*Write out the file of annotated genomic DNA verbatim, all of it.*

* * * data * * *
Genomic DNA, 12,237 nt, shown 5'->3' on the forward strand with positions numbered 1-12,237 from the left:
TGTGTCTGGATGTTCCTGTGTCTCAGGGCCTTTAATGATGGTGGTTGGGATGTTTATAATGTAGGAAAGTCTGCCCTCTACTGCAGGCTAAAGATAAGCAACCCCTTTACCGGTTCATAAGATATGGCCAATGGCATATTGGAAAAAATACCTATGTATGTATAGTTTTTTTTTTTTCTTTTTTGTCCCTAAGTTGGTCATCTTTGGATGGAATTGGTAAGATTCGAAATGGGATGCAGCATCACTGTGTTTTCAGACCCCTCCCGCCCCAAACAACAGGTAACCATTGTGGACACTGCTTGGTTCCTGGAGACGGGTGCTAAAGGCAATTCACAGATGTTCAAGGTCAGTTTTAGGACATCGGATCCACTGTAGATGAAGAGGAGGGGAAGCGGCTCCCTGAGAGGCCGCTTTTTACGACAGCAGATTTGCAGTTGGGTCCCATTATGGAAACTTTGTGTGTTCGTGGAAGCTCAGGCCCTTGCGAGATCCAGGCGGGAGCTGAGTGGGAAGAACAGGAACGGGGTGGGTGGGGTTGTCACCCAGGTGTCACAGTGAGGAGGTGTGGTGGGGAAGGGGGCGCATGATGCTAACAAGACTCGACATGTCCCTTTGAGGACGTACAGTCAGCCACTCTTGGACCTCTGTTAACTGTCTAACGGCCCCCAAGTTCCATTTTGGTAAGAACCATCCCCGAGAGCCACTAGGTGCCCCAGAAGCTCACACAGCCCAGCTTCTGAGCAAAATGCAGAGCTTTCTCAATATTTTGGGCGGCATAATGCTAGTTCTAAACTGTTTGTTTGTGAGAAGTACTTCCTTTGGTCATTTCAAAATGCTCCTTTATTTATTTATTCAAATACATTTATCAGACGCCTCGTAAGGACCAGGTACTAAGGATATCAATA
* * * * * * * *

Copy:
Genomic DNA, 12,237 nt, shown 5'->3' on the forward strand with positions numbered 1-12,237 from the left:
TGTGTCTGGATGTTCCTGTGTCTCAGGGCCTTTAATGATGGTGGTTGGGATGTTTATAATGTAGGAAAGTCTGCCCTCTACTGCAGGCTAAAGATAAGCAACCCCTTTACCGGTTCATAAGATATGGCCAATGGCATATTGGAAAAAATACCTATGTATGTATAGTTTTTTTTTTTTCTTTTTTGTCCCTAAGTTGGTCATCTTTGGATGGAATTGGTAAGATTCGAAATGGGATGCAGCATCACTGTGTTTTCAGACCCCTCCCGCCCCAAACAACAGGTAACCATTGTGGACACTGCTTGGTTCCTGGAGACGGGTGCTAAAGGCAATTCACAGATGTTCAAGGTCAGTTTTAGGACATCGGATCCACTGTAGATGAAGAGGAGGGGAAGCGGCTCCCTGAGAGGCCGCTTTTTACGACAGCAGATTTGCAGTTGGGTCCCATTATGGAAACTTTGTGTGTTCGTGGAAGCTCAGGCCCTTGCGAGATCCAGGCGGGAGCTGAGTGGGAAGAACAGGAACGGGGTGGGTGGGGTTGTCACCCAGGTGTCACAGTGAGGAGGTGTGGTGGGGAAGGGGGCGCATGATGCTAACAAGACTCGACATGTCCCTTTGAGGACGTACAGTCAGCCACTCTTGGACCTCTGTTAACTGTCTAACGGCCCCCAAGTTCCATTTTGGTAAGAACCATCCCCGAGAGCCACTAGGTGCCCCAGAAGCTCACACAGCCCAGCTTCTGAGCAAAATGCAGAGCTTTCTCAATATTTTGGGCGGCATAATGCTAGTTCTAAACTGTTTGTTTGTGAGAAGTACTTCCTTTGGTCATTTCAAAATGCTCCTTTATTTATTTATTCAAATACATTTATCAGACGCCTCGTAAGGACCAGGTACTAAGGATATCAATA